Here is a charming book about a little girl who just wants a fluffy pink bunny for a birthday present. Alas, as you might expect from the title, she doesn’t actually end up getting a fluffy pink bunny. Instead she gets an armadillo. It seems that fluffy pink bunnies are pretty hard to find, and though she searched high and low, not a single bunny was to be found. So her gran decided to knit her one. Well gran knitted and knitted, but somewhere along the way, she lost concentration a bit and the bunny turned into an armadillo.
When the big birthday arrives, young Tallulah opens up a box from dear old gran….and the initial excitement at seeing a bit of pink tail poking out the wrapping turns to disappointment as she sees the cute fluffy little armadillo. She’s a well brought up little thing though, and she doesn’t want to hurt gran’s feelings (good job there mum and dad!), so she keeps a stiff upper lip and starts to play with Milo the armadillo.
Now Milo is a pretty talented fluffy animal – he can do the high jump…..he can play the saxaphone….he makes a good pirate and great companion at the tea parties. But Tallulah can’t help letting slip that a rabbit would be a better jumper and musician. One day Tallulah meets all her little friends….and let me tell you something….it’s no wonder she couldn’t find a pink rabbit for her birthday….all her friends clearly bought them up. (Demand for fluffy pink bunnies is clearly pretty high. Expect price rises soon in accordance with basic supply and demand). Well, they all think Milo is the bees knees, but Tallulah is still feeling hardly done by….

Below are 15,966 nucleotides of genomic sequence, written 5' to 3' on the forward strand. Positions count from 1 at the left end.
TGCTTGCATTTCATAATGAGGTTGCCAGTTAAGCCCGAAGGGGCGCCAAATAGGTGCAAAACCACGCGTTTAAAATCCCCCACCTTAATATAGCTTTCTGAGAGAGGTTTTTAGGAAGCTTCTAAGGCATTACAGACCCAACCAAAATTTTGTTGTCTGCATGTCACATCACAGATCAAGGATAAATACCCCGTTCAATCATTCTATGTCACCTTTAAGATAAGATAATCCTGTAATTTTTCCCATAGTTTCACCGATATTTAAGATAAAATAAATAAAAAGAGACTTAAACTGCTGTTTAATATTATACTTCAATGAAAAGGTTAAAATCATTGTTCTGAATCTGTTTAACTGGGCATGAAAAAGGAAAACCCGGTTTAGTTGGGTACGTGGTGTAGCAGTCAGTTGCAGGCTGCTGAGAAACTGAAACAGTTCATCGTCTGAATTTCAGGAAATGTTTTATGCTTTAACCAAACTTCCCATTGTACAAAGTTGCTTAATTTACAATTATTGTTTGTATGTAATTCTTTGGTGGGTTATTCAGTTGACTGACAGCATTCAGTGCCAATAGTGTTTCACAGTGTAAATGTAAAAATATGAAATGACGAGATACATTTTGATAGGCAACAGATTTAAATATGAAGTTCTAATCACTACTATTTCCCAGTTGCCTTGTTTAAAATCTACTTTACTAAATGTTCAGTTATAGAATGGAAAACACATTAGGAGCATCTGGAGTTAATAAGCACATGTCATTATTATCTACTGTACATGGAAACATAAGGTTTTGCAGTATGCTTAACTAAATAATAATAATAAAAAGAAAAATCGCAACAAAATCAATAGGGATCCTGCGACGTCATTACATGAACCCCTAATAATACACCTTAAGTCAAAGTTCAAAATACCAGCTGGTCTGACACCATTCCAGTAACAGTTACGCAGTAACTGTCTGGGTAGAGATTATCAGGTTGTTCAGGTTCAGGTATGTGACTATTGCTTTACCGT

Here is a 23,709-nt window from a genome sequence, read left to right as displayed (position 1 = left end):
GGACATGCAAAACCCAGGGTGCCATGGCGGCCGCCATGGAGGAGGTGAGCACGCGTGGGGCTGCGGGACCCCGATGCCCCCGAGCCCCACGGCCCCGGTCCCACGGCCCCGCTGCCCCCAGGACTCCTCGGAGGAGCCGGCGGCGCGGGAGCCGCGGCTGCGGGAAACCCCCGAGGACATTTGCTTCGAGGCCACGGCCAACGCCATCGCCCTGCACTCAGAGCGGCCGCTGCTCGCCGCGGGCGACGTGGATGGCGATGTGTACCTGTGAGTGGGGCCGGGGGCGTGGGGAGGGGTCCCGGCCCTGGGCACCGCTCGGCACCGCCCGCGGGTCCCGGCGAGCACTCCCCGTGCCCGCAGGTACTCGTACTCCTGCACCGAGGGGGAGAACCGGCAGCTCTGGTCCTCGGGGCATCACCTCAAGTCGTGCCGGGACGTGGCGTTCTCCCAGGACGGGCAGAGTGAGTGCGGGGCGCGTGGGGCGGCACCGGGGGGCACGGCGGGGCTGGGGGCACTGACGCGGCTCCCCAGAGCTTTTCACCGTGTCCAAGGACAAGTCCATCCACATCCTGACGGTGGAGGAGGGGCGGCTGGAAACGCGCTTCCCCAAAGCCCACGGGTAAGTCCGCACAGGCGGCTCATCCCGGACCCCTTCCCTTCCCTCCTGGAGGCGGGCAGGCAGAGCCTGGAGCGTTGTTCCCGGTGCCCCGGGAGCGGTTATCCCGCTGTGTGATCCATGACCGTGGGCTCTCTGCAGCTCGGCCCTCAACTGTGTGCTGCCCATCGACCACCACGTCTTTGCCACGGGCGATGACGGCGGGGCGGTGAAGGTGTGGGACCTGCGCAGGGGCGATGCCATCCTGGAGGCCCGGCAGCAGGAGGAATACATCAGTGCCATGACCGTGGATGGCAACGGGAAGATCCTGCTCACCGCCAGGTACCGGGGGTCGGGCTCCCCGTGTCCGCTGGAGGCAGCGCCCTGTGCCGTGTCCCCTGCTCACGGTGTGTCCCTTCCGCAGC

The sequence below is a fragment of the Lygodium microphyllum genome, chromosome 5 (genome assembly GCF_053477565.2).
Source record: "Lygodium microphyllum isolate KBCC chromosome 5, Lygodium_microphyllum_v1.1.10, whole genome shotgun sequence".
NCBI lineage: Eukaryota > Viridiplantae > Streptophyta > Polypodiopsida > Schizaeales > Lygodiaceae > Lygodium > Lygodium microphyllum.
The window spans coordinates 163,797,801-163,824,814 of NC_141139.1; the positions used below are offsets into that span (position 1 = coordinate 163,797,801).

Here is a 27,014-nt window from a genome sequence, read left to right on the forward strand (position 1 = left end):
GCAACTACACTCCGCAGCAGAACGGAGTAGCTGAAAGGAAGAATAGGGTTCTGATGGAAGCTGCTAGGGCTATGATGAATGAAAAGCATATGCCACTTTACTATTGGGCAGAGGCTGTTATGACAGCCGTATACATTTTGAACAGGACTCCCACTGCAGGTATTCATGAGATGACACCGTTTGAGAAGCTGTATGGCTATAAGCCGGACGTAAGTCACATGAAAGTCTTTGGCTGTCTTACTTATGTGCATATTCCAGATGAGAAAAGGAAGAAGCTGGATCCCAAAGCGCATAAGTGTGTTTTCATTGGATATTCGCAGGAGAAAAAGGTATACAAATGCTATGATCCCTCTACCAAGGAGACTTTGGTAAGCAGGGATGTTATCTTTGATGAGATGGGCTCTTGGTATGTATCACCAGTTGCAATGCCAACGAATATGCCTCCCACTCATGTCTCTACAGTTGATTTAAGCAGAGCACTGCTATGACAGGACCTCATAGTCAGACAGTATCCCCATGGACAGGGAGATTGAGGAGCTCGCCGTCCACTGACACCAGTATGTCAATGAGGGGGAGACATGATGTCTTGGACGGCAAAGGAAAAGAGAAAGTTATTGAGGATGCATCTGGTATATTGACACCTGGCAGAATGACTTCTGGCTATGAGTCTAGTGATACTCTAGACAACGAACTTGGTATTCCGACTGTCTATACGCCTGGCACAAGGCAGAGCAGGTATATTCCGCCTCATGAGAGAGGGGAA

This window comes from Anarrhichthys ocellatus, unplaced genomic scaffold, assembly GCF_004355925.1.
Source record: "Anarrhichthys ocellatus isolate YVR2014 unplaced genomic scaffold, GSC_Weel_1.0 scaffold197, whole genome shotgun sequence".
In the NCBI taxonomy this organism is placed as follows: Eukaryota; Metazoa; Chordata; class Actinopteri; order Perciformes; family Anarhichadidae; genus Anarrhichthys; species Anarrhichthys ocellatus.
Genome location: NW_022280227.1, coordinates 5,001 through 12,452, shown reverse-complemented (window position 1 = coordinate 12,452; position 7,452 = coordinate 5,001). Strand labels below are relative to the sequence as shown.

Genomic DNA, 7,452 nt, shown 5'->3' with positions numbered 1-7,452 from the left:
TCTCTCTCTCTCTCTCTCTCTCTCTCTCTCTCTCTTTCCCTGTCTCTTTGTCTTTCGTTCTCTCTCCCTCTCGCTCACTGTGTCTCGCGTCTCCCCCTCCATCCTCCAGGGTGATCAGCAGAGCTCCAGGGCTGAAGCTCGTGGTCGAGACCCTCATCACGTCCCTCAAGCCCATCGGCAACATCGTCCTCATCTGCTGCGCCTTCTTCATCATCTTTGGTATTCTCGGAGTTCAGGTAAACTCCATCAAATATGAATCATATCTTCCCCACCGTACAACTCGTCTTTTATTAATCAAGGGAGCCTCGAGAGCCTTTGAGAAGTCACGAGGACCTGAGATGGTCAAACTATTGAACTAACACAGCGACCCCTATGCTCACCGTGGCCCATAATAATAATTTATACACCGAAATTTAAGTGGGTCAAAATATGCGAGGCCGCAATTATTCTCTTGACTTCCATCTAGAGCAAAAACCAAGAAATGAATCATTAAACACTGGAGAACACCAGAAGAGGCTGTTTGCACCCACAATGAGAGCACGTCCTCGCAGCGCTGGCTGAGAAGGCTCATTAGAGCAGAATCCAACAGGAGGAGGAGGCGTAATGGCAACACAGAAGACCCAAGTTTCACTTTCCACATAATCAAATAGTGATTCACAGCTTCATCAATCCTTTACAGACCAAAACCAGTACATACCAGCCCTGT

“He’s cute” said her friends.
“But he’s no pink fluffy rabbit,” sighed Tallulah.
Well of course Milo decides to run away to get himself unravelled and re-knitted as a bunny, and Tallulah, having lost him, suddenly realises how much she loved him after all. But, it’s too late. Nah, just kidding, of course there’s a happy ending and they are re-united, and presumably nary another disparaging comparison to a fluffy pink rabbit was uttered again.
I liked this book – it’s charmingly illustrated. My daughter like it too and grabbed a couple of stuffed toys to accompany the tale. If you like your books with a moral, then this one has it – a good reminder to the little ones that they should both be thankful for gifts and also not hurt other people or armadillo’s feelings. And of course that age old “you don’t know what you’ve got till you’ve lost it” type thing. A good reminder too for the adults, that children are brutally honest.
The book has an added bonus of linking you to a pattern for Milo Armadillo, should you be handy with the knitting needles yourself and wish to patch one together for your progeny. Luckily, you can also get the pattern right here